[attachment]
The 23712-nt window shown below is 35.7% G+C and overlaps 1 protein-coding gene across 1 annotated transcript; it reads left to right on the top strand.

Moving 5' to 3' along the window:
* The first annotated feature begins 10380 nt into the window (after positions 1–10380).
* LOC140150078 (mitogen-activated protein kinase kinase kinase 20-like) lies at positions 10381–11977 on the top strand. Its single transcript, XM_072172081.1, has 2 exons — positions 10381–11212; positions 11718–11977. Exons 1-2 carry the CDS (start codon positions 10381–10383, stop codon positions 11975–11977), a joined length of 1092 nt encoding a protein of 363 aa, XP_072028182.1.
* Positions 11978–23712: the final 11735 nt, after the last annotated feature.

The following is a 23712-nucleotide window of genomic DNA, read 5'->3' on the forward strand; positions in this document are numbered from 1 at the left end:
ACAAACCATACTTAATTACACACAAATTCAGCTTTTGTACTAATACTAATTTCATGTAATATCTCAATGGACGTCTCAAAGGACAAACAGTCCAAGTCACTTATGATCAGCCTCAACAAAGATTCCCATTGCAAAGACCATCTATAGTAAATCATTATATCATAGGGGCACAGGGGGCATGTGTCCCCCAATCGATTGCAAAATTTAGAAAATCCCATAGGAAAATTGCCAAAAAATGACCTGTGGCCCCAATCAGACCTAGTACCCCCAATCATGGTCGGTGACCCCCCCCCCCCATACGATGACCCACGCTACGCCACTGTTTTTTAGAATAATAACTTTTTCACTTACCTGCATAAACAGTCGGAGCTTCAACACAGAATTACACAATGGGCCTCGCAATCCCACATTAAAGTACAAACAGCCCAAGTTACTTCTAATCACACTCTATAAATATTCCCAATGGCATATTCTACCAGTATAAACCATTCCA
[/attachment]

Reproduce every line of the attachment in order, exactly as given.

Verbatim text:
The 23712-nt window shown below is 35.7% G+C and overlaps 1 protein-coding gene across 1 annotated transcript; it reads left to right on the top strand.

Moving 5' to 3' along the window:
* The first annotated feature begins 10380 nt into the window (after positions 1–10380).
* LOC140150078 (mitogen-activated protein kinase kinase kinase 20-like) lies at positions 10381–11977 on the top strand. Its single transcript, XM_072172081.1, has 2 exons — positions 10381–11212; positions 11718–11977. Exons 1-2 carry the CDS (start codon positions 10381–10383, stop codon positions 11975–11977), a joined length of 1092 nt encoding a protein of 363 aa, XP_072028182.1.
* Positions 11978–23712: the final 11735 nt, after the last annotated feature.

The following is a 23712-nucleotide window of genomic DNA, read 5'->3' on the forward strand; positions in this document are numbered from 1 at the left end:
ACAAACCATACTTAATTACACACAAATTCAGCTTTTGTACTAATACTAATTTCATGTAATATCTCAATGGACGTCTCAAAGGACAAACAGTCCAAGTCACTTATGATCAGCCTCAACAAAGATTCCCATTGCAAAGACCATCTATAGTAAATCATTATATCATAGGGGCACAGGGGGCATGTGTCCCCCAATCGATTGCAAAATTTAGAAAATCCCATAGGAAAATTGCCAAAAAATGACCTGTGGCCCCAATCAGACCTAGTACCCCCAATCATGGTCGGTGACCCCCCCCCCCCATACGATGACCCACGCTACGCCACTGTTTTTTAGAATAATAACTTTTTCACTTACCTGCATAAACAGTCGGAGCTTCAACACAGAATTACACAATGGGCCTCGCAATCCCACATTAAAGTACAAACAGCCCAAGTTACTTCTAATCACACTCTATAAATATTCCCAATGGCATATTCTACCAGTATAAACCATTCCA